He laughed. “oh, both are the same. The aid comes through the government”, then he became serious. ”Let me try to explain. See, the “foreign aid” is not actually a “free” aid. It comes in a package of “Grant” and “Loan” – on average, the free “Grant” is about 1/3rd of the Aid. The other 2/3rd comes as a loan, and has “conditions” attached to it… the “conditions” are what we are part of. If the government needs that aid, then it has to accept us… in a way, the “aid” is given on the condition that it flows back to the donors - or one of their chosen ones.”

    He paused for some time and then continued, ”Frankly, I am much too low in the hierarchy, so don’t know how it works, but this dynamics of foreign “aid” is same whether it is about the privatization projects we take up in SAARC countries, or in Africa – or any other disaster-hit needy country, e.g., China/Mynammar now – or during Tsunami earlier.”

    “Frankly, I feel bad about all this,” he said. “But well, this is a job, isn’t it?”….

    …Which made me remember this Washington Post article which Yawar had sent me recently – about How Japanese Sushi Bar reached the War Ravaged Liberia.

    Some excerpts:
    Monrovia, Liberia: The second sushi bar to open in ragged postwar Liberia did not settle for having its chefs wear simple T-shirts, or for serving $25 worth of sliced fish on plain white plates.

    Instead, the Barracuda Bar -- the new favorite hangout of ambassadors, UN officials and legions of aid workers whose shiny white SUVs jam the parking lot most nights - opted to dress its staff in Japanese-style robes and red bandannas….
    As this impoverished country climbs its way back from 13 years of civil war with the tiniest of steps, a boom is underway in the industries that cater to the rarified tastes of thousands of mostly European and U.S. expatriates who have come to help since peace arrived in 2003. The increasingly visible splendors available to this relatively wealthy group have left some Liberians wondering whether the foreigners are here to serve the nation or themselves.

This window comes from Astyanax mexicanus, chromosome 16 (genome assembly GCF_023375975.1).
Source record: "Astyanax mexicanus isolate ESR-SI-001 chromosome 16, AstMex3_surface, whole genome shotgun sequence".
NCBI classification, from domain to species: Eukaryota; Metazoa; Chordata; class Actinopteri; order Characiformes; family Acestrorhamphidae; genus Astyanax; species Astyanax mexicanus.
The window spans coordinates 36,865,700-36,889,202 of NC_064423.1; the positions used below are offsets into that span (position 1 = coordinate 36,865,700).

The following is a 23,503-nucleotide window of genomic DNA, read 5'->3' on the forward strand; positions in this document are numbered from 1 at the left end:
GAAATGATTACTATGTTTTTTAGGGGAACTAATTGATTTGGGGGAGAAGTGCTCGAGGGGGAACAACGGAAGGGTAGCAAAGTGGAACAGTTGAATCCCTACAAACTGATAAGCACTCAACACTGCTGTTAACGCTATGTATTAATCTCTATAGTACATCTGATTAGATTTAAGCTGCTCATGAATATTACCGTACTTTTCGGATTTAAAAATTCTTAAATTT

A UN-maintained list from 2005, the most recent available, catalogued more than 600 nongovernmental organizations, donor groups and agencies of the world body working in Liberia. Their missions included tending to nearly every facet of national life: food, health, education, forestry, farming, religion and rebuilding the electrical grid, water systems and roads.Yet whatever the accomplishments of these groups, Liberians say the benefits of this massive international investment are far more obvious in the parts of town inhabited by the foreigners themselves. The number of swimming pools is burgeoning. Casinos are opening. Beach-side bars are springing up and sprucing up.

    At the Abi-Jaoudi supermarket, ground coffee can be bought from Dunkin' Donuts, Starbucks and Seattle's Best. There are eight types of Chi-Chi's salsa and 90 types of cereal, including six varieties of Special K. Pop-Tart lovers have 16 options; if they can't decide between strawberry and blueberry, they can get a 'Splitz' Pop-Tart, with both.”

    A bag of these expensive imports can easily exceed the monthly salary of a Liberian lucky enough to have a job. A dinner for two at either of the sushi bars is much more - especially if the meal is augmented with a few $8 caipirinhas or mojitos, as is possible at the Living Room, Monrovia's original, and somewhat less fancy, sushi spot.

    (According to) Eliane Van De Velde, 35, a Belgian public information officer for the U.N. mission here, now on maternity leave,… “It's completely insane. The whole city doesn't have electricity. There's not a water plant. And it has two sushi bars, air-conditioned sushi bars. You wouldn't think you were in an African country.”…”


    As one would have guessed, Liberia is not a stand-alone exception. In the present-day world, there is an ever-present and pervasive need for such “pre-emptive reconstruction” efforts, consciously and continuously created by either pre-emptive wars or economic reforms – or both…

    Some Related Posts:
    1. Preemptive Reconstruction: The New Capitalist Doctrine

    2. A Lesson in War Capitalism

    3. Wharton Study: IMF/WB Bad for Infrastructural "Reforms"

    4. Economic Hit Man: Globalisation as Neo-Colonialism

    5. SAP ("Structural Adjustment Program") - the Un(?)intended Consequences

    Wednesday, June 04, 2008

    De-regulated Markets Cannot Self-Regulate!

    Finally, there seems to be some mainstream acknowledgement that, underlying the ideology of deregulated markets, the world has been Living in a Global Casino [hat-tip: Prof Gaddeswarup]..